Duncan: Fear, Anxiety, and Supply Chains
The coronavirus has Americans, including Virginians, scared. They should be frightened. But thrumming in the background just below our fear of this new and deadly disease is an additional layer of anxiety caused by shortages of vital supplies we used to take for granted a month ago. Just at a time when we are being urged to social distance and stay at home, many of us are having trouble finding groceries.
Older, more vulnerable people who want to opt for delivery services are finding it impossible to set up delivery dates. The lucky ones manage to snag a date a month away at best. And then they can’t be assured they will get things they need. People going to stores are regularly confronted with empty shelves, especially for staples like bread, eggs, milk, toilet paper, and disinfectants. Because of that, people take what they can find and are forced to go out shopping more times in the week than they want, shop at multiple stores on a trip, and expose themselves more than they wish to the risk of Covid-19. Even when we want to shelter in place, we are forced out to forage for essentials.
At first I chalked this up to a surge of panic buying. People were stocking up in anticipation of shortages, and for the very valid reason that they wanted a two to three week (maybe a month) supply of groceries precisely because they wanted to limit their trips to stores. Up to a point, the reasons seemed valid.
And I expected that once people had their supply, they’d hunker down and stores would be restocked. That hasn’t happened.
I haven’t seen toilet paper in a store in three weeks. It shows up periodically, very early in the morning, a few days a week, and promptly disappears. The panic buying and hoarding continue. The same for disinfectants.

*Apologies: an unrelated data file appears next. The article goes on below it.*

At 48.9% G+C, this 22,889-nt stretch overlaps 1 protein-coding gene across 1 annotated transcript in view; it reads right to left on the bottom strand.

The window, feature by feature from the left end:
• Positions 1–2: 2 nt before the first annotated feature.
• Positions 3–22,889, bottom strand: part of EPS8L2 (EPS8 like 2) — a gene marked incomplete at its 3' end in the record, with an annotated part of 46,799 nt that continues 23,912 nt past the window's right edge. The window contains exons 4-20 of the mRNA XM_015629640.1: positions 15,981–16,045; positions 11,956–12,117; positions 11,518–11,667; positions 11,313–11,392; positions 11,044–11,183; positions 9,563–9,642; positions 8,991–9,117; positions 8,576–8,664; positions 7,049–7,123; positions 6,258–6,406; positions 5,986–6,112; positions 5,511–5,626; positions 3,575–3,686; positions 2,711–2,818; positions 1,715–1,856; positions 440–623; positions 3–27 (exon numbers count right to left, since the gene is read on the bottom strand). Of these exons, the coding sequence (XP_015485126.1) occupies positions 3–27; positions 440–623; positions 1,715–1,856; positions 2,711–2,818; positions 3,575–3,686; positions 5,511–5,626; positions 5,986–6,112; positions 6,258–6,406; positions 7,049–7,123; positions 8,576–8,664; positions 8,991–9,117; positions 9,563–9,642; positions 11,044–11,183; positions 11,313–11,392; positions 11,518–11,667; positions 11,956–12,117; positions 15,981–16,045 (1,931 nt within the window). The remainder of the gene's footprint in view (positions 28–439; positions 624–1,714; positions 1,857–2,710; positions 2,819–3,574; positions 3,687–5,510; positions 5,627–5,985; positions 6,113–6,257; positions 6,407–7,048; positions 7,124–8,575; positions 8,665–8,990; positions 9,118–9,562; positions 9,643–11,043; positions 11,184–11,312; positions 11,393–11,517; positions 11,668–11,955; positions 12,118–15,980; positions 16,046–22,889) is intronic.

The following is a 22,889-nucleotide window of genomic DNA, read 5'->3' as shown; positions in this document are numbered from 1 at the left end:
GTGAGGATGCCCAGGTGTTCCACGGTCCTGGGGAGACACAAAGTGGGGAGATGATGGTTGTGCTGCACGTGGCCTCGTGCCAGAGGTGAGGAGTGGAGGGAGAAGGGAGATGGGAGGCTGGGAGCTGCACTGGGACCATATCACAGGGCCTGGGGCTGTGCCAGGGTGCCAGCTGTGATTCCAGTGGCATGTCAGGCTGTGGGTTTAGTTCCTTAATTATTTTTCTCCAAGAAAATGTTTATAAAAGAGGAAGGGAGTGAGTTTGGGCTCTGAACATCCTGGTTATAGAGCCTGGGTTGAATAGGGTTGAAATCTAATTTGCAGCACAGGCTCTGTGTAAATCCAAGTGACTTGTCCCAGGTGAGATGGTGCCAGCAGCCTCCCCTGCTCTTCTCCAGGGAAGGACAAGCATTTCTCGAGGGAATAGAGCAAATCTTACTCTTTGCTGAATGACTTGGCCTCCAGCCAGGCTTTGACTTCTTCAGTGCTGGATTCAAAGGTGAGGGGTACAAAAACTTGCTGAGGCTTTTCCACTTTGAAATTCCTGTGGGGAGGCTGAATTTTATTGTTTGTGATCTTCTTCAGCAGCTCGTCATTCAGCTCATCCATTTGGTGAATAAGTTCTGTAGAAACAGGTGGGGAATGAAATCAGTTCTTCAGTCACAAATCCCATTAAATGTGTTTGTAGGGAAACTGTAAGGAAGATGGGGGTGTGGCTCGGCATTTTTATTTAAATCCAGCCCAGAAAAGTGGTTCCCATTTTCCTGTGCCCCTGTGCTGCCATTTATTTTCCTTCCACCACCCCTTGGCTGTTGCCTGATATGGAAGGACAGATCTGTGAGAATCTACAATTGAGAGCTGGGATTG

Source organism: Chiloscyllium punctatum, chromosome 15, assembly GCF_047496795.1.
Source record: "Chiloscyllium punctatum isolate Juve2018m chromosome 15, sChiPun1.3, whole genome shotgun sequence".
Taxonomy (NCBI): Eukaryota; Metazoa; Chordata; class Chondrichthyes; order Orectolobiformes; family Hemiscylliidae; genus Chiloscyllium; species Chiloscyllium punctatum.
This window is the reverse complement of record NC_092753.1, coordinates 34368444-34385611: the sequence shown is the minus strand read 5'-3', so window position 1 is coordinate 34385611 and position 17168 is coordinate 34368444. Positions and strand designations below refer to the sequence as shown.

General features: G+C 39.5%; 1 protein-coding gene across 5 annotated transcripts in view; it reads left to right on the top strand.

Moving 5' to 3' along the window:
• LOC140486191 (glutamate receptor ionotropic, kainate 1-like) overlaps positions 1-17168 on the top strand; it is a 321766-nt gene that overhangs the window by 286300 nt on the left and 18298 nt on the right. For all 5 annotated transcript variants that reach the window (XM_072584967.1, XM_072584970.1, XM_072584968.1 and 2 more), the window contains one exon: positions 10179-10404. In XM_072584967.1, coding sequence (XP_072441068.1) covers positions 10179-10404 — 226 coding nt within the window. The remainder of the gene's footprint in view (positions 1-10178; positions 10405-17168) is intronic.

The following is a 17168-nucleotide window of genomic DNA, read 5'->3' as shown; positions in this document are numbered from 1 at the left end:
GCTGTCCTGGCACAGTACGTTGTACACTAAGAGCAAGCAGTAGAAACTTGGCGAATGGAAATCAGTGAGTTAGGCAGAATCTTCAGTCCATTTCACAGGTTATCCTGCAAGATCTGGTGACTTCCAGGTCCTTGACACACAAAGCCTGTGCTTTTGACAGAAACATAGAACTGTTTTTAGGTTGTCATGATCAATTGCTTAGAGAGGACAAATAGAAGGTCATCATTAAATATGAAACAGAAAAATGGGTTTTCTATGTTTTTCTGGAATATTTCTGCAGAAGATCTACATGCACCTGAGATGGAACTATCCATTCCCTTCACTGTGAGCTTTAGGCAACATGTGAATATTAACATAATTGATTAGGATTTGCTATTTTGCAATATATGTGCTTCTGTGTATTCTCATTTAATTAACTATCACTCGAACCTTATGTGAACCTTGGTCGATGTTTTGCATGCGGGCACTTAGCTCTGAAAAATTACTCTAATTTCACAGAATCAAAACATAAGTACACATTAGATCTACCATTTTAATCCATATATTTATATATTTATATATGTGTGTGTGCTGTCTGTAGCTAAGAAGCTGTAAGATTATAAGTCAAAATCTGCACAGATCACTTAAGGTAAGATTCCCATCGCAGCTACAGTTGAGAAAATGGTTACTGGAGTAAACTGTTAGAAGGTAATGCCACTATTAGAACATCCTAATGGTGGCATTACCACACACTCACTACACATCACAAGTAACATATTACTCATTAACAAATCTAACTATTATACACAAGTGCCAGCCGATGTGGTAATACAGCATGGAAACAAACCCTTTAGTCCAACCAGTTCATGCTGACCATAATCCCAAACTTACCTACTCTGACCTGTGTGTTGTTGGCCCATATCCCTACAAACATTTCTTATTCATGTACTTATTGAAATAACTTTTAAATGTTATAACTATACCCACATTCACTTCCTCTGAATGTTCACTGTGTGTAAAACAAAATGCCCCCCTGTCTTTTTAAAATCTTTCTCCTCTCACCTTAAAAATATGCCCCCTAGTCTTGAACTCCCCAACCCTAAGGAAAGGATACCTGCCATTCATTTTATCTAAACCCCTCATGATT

I’ve managed to buy plenty of food, including fresh meats and vegetables. My husband and I have found bread, if not always exactly the brand we wanted. And we’ve gotten milk and after a couple of times not finding it, even eggs.
But not toilet paper, which I’ve snagged online a couple of times. Disinfectant wipes, however, have been impossible to find, whether in stores or online. Even Walmart, Target, and CVS have not been delivering it and only occasionally have it in the stores near me.
At some point I began to wonder what was really going on. After three to four weeks of sustained shortages, I asked what was really wrong with our supply chain? Has it truly broken?
The answer is complicated. And I will start with the good news.
For toilet paper, actually no. It, and other paper goods like dinner napkins, paper towels, and tissues are actually made in the U.S. The shortages do seem to be caused by unrelenting buying and hoarding. The companies would like you and me to stop doing that.